Warm It To Cool It
Yesterday I wrote a friendly reminder about the importance of including a warm up and cool down any time you exercise. Today I am going to go into more detail about what to include in these crucial pre and post workout times.
Warm It Up
In general the best way to warm up is to do workout specific movements. For running this means starting by walking and then progressing to a slow jog. For biking this means starting more slowly on your bike. Elliptical/stair-stepper warm ups should start on a low incline and resistance.
You get the picture, to warm up for cardio you do the activity for which you are warming up but at a slower, easier, gentler pace.
But what about strength training or a full body tabata or interval style workout? You can actually do the same thing here; do similar exercises to what will be included in your workout but at a much lower intensity. Do not include jumping or held stretches in the first five minutes of your warm up. Do include often neglected areas of the body like the shoulders and spine. I love to include a few big arm circles and some chest opening movements to wake up my shoulders and upper torso. A great full body warm up exercise is to shift between Downward Dog and Plank position for several repetitions. These movements open up the shoulders, upper back, and back of the legs, starts building heat in the core, legs, and arms, and gives you a moment to really tune into correct form and alignment through the whole body.
Just as you don’t want to jump right into your workout you also don’t want to jump into your warm up. Instead, wade into your warm up. Start with less intense movements that require a smaller range of motion and progressive become more full bodied and active until you can seamlessly transition into your workout.
Note: Stretch is not a warm up! Stretching can be an element of your warm up but stretching alone, whether it’s dynamic or static, does not warm up the muscles or increase the heart rate adequately to prepare you for exercise.
Just Cool It
Sound familiar? Yep, the first step in cooling down is to keep your body moving in a similar way to the exercise you just completed. I usually walk a block or two at the end of my runs then keep moving around the house for a few minutes (putting away my iPod, taking off my shoes, getting water) until my heart rate has dropped down to near normal.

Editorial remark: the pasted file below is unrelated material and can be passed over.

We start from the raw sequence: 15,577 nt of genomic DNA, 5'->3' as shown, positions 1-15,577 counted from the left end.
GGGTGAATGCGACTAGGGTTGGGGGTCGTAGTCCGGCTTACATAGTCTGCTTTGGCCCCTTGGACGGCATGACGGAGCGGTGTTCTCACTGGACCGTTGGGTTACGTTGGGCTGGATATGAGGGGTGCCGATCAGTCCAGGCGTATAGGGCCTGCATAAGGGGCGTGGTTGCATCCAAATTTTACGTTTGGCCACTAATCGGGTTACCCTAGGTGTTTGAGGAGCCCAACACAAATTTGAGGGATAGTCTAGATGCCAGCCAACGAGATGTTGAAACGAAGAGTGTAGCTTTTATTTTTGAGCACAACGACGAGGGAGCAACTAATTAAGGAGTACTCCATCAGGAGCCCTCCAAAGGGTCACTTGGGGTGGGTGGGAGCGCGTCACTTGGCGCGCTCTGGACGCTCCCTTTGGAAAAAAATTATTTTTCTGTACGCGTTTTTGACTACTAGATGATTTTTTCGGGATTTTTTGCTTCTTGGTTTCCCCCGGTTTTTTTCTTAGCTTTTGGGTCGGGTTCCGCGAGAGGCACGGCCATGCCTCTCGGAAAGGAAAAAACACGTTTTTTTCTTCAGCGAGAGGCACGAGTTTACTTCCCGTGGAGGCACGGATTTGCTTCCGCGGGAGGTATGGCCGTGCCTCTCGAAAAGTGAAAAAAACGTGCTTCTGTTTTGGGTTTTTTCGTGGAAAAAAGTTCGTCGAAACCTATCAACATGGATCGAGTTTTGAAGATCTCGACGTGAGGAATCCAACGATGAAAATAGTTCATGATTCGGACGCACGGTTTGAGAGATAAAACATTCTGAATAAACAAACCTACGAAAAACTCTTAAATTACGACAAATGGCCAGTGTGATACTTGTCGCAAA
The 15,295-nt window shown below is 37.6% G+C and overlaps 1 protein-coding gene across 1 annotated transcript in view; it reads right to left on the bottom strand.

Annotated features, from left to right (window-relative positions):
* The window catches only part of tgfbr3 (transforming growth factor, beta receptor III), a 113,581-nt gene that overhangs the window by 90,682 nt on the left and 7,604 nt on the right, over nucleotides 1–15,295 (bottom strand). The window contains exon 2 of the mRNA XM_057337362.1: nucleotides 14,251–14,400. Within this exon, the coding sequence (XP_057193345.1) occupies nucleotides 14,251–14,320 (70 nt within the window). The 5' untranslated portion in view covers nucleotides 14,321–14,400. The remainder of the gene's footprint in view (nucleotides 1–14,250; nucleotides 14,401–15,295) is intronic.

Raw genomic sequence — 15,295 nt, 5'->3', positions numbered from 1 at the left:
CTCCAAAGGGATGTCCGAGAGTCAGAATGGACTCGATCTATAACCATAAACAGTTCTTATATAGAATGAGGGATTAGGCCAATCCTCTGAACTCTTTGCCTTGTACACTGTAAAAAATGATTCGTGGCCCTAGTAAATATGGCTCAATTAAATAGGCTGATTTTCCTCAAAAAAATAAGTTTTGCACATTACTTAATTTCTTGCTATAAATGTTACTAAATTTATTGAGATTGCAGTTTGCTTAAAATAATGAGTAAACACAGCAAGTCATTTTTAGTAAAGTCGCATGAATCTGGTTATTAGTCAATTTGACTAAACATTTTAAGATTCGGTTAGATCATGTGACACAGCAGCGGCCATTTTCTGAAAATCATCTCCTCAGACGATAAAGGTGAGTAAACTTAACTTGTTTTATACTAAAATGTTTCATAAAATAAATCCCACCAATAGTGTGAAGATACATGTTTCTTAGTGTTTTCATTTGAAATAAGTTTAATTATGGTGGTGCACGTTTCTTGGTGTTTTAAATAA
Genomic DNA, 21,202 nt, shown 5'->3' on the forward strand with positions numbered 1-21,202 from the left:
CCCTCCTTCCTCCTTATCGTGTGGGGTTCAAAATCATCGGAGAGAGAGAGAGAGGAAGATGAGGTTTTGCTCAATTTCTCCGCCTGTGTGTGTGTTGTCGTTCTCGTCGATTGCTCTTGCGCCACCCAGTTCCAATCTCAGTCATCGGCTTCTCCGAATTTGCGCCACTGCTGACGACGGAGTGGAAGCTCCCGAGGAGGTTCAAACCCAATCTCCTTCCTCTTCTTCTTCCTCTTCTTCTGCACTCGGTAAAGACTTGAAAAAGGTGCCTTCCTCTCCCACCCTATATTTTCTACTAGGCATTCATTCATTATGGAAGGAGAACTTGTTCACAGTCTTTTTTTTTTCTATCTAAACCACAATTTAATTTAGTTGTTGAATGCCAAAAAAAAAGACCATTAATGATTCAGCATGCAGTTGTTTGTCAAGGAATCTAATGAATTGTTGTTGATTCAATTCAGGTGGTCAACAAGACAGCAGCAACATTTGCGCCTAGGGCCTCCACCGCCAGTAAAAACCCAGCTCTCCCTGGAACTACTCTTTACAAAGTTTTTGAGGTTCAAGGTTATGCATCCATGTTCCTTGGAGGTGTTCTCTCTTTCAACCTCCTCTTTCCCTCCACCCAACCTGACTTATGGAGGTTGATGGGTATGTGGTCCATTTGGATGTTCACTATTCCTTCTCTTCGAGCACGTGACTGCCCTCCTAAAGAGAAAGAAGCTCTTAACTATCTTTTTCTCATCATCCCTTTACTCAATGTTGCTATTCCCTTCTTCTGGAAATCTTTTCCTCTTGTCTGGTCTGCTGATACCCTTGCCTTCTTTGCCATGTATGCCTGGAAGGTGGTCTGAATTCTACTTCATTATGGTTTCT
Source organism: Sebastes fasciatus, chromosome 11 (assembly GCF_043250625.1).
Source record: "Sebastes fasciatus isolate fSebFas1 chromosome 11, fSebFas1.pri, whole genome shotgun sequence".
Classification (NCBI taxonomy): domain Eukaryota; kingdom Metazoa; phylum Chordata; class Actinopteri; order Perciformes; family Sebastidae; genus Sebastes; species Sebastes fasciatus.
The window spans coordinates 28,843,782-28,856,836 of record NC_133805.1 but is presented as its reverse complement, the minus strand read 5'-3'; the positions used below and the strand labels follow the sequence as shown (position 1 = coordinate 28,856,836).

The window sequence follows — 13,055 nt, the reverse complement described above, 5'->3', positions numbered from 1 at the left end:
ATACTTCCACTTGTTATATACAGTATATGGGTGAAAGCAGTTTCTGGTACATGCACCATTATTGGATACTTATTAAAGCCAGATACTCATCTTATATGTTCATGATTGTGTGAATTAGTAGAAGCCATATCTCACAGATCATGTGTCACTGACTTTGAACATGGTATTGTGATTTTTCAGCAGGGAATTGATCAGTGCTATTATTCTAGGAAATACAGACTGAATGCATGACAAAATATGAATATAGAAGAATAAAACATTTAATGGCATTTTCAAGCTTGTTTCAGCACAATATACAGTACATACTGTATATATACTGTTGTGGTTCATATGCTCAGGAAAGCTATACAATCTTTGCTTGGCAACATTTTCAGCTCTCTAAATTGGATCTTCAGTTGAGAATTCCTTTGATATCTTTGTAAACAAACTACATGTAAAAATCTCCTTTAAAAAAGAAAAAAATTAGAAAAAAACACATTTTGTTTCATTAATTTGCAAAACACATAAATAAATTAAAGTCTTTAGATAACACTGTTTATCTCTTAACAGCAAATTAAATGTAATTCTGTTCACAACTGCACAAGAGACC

Your cool down starts as soon as you finish your workout and thus you need to bring your body from an active state back down to a rest state. It’s important to make this transition gradually to avoid a sudden change in blood pressure and blood pooling.
Now’s the time to stretch out all those worked muscles. While exercise generally warms up and loosens up muscles it can also cause muscular tightness that, if not regularly stretched out, can lead to poor posture, pain, and/or injury.
Stretch each muscle group and pay special attention to areas of tightness or injury. Stretching takes time, it’s best to stay in cool down stretches for at least 30 seconds. Do you get bored stretching? Sometimes I like to use my post-run stretch as a time to flip through a magazine or listen to some music.
Post exercise stretching has been on my mind recently because this weekend I am going to be leading sessions on exactly that; post running race and post biking race stretching. The events are part of a weekend music festival taking place outside of Cville, The Festy Experience. I will be camping Saturday night and spending two days listening to music, attending workshops, leading stretching sessions, and being outdoors-so excited!
My stretch sessions are going to focus on Proprioceptive Neuromuscular Facilitation (PNF). Usually this type of stretching is done with a trainer or health care provider but there are a few great stretches that you can do on your own. Have you ever done PNF stretches?
Have a great weekend!